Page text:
The White House clashed with environmentalists over President Donald Trump's retreat from tough future auto emission standards, with both sides predicting potentially big consequences for America's car fleet.
Appearing in Detroit, Trump ordered a review of the Obama administration's decision in January to finalize stiff fuel economy standards for the 2022-2025 period.
Trump cast his decision as a defense of American jobs, while his new Environmental Protection Agency administrator, Scott Pruitt -- an avowed skeptic of climate-change science -- decried the rules as "costly for automakers and the American people."
But the Natural Resources Defense Council warned the move would lead to a proliferation of gas guzzlers, while Senate Democratic leader Charles Schumer called the decision "one of the first steps in an all-out assault by the Trump administration to dismantle important environmental protections."
Although Trump's action opens the door to a potentially big change, auto industry experts said it is more likely the actual consequences will turn out to be less monumental than suggested by the rhetoric on both sides.
"It's safe to assume, I imagine, we'll have a less strict proposal sometime in the future," said David Whiston, an auto industry equity analyst at Morningstar who predicted major investments in hybrid and more efficient internal combustion technology would have lasting impacts.
"Long term, companies are still going to invest in electric, and plug-in hybrids and hydrogen regardless of what these rules are."
- Big investments -
US automakers have already sunk large amounts into factories and technology programs to meet tough fuel economy standards in America and other key markets, such as Europe and China, the International Council on Clean Transportation (ICCT) said.
"Anything that puts the US 2025 standards at risk carries with it the risk that the US could once again become a relative technology laggard in the industry, with clear implications for US-based companies' competitive position," the think-tank said.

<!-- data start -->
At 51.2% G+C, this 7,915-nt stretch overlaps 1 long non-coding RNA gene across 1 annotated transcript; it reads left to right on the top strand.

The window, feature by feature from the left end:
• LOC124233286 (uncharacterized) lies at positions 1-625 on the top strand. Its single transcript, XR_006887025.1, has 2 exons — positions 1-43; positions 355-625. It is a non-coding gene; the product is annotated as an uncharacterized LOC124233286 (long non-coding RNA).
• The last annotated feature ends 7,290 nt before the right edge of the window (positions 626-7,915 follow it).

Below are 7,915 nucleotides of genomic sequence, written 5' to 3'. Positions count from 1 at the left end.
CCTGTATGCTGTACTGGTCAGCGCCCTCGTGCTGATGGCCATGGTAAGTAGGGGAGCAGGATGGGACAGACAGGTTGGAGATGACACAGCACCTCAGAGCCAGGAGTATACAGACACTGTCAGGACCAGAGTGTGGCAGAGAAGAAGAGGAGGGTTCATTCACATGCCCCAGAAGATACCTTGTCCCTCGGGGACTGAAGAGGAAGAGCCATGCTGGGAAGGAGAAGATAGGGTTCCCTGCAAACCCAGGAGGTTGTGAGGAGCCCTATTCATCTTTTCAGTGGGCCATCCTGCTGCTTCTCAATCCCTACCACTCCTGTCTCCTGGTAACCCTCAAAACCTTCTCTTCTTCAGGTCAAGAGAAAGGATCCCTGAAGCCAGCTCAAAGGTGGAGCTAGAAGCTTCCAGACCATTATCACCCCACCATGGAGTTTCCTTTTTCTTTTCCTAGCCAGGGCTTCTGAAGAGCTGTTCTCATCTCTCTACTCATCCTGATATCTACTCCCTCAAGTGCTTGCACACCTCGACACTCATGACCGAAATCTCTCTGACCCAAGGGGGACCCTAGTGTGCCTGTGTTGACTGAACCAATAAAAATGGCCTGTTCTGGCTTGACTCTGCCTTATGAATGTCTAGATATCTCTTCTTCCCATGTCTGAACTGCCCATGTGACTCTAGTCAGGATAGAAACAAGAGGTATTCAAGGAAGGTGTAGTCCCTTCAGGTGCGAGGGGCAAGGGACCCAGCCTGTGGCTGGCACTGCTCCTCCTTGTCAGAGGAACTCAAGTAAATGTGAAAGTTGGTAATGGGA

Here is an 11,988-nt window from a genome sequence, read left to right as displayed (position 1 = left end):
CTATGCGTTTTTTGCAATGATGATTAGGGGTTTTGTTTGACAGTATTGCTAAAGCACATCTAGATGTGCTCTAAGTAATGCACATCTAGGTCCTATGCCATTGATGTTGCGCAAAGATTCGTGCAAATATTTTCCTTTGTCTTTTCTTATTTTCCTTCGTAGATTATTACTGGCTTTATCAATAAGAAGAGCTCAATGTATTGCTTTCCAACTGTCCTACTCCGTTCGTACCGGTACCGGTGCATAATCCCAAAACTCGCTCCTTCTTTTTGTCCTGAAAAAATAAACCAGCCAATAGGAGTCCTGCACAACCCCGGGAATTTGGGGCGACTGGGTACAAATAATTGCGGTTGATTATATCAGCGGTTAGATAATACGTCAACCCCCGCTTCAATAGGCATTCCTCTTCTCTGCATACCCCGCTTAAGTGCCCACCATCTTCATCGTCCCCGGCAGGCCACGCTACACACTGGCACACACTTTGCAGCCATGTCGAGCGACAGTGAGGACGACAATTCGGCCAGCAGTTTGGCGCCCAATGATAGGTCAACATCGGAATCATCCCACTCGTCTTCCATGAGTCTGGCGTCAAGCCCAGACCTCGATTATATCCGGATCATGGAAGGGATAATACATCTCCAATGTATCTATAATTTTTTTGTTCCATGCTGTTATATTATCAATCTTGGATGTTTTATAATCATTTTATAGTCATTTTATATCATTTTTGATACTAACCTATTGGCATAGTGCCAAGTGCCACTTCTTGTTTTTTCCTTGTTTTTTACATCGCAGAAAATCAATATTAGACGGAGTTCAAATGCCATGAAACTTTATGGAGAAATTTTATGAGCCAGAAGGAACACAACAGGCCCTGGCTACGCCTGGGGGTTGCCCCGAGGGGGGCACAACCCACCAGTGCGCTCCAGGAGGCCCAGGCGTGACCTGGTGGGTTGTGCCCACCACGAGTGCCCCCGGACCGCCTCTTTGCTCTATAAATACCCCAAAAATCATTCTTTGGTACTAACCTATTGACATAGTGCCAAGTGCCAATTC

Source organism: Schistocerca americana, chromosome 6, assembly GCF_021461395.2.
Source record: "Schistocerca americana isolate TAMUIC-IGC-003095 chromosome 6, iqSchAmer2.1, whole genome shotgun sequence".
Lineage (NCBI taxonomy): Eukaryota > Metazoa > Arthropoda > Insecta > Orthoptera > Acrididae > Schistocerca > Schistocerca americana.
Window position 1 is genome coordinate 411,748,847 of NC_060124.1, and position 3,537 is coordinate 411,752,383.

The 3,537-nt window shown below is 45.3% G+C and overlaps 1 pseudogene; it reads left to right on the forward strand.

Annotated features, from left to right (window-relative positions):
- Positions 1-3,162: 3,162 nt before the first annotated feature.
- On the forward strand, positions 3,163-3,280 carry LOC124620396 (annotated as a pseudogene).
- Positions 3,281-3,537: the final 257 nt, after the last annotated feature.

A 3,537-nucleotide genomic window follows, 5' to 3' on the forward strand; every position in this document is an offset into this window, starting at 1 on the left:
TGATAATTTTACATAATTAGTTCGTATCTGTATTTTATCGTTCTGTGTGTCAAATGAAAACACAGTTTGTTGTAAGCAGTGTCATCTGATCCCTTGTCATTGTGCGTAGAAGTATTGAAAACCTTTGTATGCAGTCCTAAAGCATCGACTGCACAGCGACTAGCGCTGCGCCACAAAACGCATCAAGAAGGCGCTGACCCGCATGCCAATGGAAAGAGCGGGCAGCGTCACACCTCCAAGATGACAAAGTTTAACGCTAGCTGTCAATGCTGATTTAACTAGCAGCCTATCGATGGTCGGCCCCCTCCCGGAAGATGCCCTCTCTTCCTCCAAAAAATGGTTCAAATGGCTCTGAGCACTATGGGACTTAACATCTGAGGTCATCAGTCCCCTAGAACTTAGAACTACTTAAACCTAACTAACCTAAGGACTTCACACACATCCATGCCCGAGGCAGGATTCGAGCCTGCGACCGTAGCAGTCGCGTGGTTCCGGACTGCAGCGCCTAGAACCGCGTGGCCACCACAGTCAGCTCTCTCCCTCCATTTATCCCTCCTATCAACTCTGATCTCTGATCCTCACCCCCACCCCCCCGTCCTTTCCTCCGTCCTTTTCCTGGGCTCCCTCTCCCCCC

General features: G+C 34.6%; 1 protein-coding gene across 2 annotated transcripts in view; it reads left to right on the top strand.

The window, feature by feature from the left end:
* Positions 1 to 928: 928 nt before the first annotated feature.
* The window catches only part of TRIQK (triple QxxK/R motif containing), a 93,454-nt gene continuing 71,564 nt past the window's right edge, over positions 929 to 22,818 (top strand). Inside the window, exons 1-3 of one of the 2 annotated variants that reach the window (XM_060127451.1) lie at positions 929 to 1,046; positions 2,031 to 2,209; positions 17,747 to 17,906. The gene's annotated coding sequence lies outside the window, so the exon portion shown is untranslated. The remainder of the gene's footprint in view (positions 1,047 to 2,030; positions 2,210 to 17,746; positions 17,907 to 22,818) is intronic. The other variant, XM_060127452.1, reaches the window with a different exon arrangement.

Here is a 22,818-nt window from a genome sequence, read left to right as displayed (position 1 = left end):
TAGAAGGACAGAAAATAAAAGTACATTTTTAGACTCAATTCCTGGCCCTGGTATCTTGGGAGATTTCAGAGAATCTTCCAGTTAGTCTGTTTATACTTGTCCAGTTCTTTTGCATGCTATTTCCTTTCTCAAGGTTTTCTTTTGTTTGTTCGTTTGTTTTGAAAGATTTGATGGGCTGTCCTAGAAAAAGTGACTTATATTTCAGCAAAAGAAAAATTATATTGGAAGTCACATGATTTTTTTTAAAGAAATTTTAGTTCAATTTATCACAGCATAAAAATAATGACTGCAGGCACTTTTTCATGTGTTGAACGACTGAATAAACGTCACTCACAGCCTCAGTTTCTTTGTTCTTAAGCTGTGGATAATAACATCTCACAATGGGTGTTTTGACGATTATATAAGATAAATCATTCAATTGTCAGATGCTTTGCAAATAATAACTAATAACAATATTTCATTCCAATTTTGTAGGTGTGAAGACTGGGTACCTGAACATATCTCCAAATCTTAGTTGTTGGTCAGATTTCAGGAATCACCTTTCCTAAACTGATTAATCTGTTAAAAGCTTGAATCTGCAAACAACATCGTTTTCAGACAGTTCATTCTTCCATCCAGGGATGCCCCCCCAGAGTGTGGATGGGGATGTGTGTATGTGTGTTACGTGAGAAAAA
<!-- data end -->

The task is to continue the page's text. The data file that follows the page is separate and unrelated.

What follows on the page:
Trump's move on Wednesday concerns a deal originally struck between Obama and many leading automakers in 2011 that envisioned a series of gradual increases through 2025, when average fuel economy would rise to 54.5 miles per gallon.
To meet the standards, automakers have adopted lighter-weight materials such as aluminum and structural tweaks to promote better aerodynamics, among other moves.
As part of the agreement, the auto industry won a promise for a "midterm evaluation" of the deal scheduled for 2018 to assess the standards in light of technological changes and business conditions.
Obama administration officials finalized the review and upheld the standards in their final days in office, drawing criticism from the industry, which argues the rules are costly and out of step with current market dynamics, including the rising popularity of light trucks in the United States.
Automakers cheered Trump's move Wednesday.
"By restarting this review, analysis rather than politics will produce a final decision consistent with the process we all agreed to... for greenhouse gases and fuel economy standards," said Mitch Bainwol, president of the Alliance of Automobile Manufacturers.
Efraim Levy, an auto industry analyst at the research group CFRA, said relaxing the rules should result in lower costs for automakers that can be passed on to consumers, boosting sales.
- Clash with California -
At the same time, analysts predict automakers will continue to invest heavily in hybrids and other fuel-efficient and electric vehicles to meet changing consumer tastes in an era when companies like Tesla are pushing the envelope with electric cars.
Pressure is also coming from US states that have adopted tough environmental rules, especially California, which has taken advantage of a provision under the Clean Air Act that permits states to set fuel emissions standards that go beyond federal rules.
An effort by the Trump administration to challenge California's authority would almost certainly wind up in court, where it would create a legal quagmire.
"As much as automakers might want some leniency from the standards, they don't want leniency with much greater uncertainty," ICCT program director Nic Lutsey said.
One outcome of the review could be greater leniency in how automakers are tested for fuel economy, he said, permitting more technologies that boost fuel economy but are difficult to account for during the rule-setting process.